Although Polyphia are just releasing their first album, this fine group of young men have already shown the world that they are more than capable musicians, writing thoughtful, head-bobbingly good tunes that would give even the most proliferated talents cause for concern. With their debut album, Muse, the boys in Polyphia showcase their strengths to great effect; eleven tracks replete with leads, grooves, and oodly-noodly enjoyment.
From the first moments of “87,” to the final notes of the aptly-named “Finale,” Muse is an entertaining romp of the musical imagination, as each track flows to the next. Though not an instrumental concept album in that each track weaves into the other, there is a certain finesse in how the album progresses and makes you feel with each passing second. You will nod your head, tap your feet, beat your fingers on your knee—you’ll do it all as you listen to Muse, as each song gently caresses your ear drum with their lilting notes.
Polyphia have written a love letter, punctuating each and every would-be-word with “fun.” There are no “dull” moments here, as each song carries a whimsical hook to keep you coming back time and time again. Dave over at MetalSucks put it best when he said Muse is not “mindless exhibitionism,” with Polyphia instead offering a palette-pleasing panoply of riffs and leads that would make even the greatest guitarists of days past nod their heads in approval.
“Champagne” offers one of the catchiest lead riffs in instrumental tunes today, while “James Franco” is ripe with amusement, both in name and in sound. “Baditude,” featuring the boys from CHON, is such a considerate track to listen to, with clever use of palm mutes to create thick staccato transitions from one part of the song to the next. Calling Polyphia a “metal” band is certainly a misjudgment, but every moment on Muse is absolutely progressive, distributing a bounty of notes that could be considered a treasure trove.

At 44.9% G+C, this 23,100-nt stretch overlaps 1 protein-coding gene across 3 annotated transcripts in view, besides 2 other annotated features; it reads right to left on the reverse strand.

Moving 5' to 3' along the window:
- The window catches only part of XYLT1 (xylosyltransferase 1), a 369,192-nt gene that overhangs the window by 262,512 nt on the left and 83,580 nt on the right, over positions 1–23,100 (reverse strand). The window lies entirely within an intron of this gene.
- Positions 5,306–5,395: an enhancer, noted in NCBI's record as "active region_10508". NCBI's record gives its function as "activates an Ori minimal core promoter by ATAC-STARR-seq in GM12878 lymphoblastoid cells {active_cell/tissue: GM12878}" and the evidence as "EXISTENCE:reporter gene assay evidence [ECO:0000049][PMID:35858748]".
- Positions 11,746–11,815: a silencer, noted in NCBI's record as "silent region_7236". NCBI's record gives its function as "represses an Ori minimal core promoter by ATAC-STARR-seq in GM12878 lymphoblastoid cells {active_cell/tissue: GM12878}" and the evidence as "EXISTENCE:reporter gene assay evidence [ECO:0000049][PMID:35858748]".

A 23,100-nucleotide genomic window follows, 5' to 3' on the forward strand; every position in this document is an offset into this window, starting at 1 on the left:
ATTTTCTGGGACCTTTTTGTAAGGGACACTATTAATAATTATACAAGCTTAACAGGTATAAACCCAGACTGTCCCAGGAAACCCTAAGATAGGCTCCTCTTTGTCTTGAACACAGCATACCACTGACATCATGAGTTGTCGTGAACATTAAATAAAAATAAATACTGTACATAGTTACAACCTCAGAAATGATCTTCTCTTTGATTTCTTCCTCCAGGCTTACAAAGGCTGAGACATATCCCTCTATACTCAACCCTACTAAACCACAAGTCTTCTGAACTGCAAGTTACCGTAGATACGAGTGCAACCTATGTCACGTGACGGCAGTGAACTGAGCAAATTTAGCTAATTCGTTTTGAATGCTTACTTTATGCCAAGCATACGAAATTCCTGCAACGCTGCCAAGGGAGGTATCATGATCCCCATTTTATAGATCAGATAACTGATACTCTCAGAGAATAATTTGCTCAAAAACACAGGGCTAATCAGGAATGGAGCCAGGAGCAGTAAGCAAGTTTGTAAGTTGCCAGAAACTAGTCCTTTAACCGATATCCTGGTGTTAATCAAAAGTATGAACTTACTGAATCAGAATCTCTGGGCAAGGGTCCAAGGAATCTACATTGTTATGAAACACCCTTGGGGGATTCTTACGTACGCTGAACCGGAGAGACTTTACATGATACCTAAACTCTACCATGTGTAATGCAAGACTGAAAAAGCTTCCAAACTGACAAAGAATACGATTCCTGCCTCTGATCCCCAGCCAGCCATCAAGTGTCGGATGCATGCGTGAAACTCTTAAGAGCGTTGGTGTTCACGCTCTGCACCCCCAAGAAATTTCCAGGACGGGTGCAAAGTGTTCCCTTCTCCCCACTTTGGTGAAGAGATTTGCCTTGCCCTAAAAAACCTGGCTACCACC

The one complaint that can be brought against Polyphia’s work is the same that permeates throughout so many instrumental acts, even greats like Satriani or Vai that have been established for decades—though each track is distinguishable from another, the track names don’t necessarily evoke what they represent in word. “Sweet Tea” doesn’t make you feel like you’re sipping an ice cold glass of sugary tea on a hot summer’s day. “Champagne” doesn’t evoke the auditory equivalent of that bubbly sensation in your mouth and throat. “Aviator” doesn’t send you to the clouds, and “The Jungle” won’t take you on an imaginary safari. Of course, your mileage may vary, but these songs don’t immediately recall even fabricated scenarios.
“Memory,” on the other hand, stands as perhaps the most name-relevant part of the record. A prudent and polite offering clocking in at just over three-and-a-half minutes that does indeed awaken thoughts of, say, exploring your own mind, with transitions between furious leads and dulcet keys offsetting one another and creating a pleasant duality to prod the corners of your thoughts. A standout track, if there ever was one from a relatively new act.
An argument could arise that there are too many guest spots on the record, with six of the eleven tracks featuring other talent from the likes of Intervals‘ Aaron Marshall, CHON’s Mario Camarena & Erick Hansel, solo artist Nick Johnston, and a few others. This isn’t a condemnation against guest appearances on tracks, but it certainly detracts from the idea that Tim Henson and Scott LePage are particularly gifted—which they are, mind you, as the rest of the record delivers.
All that said, Polyphia’s Muse is simply a delight to listen to. A fantastic album to sit back and enjoy without any heavily thoughtful imagery or aggressive overtones.
Polyphia’s Muse gets…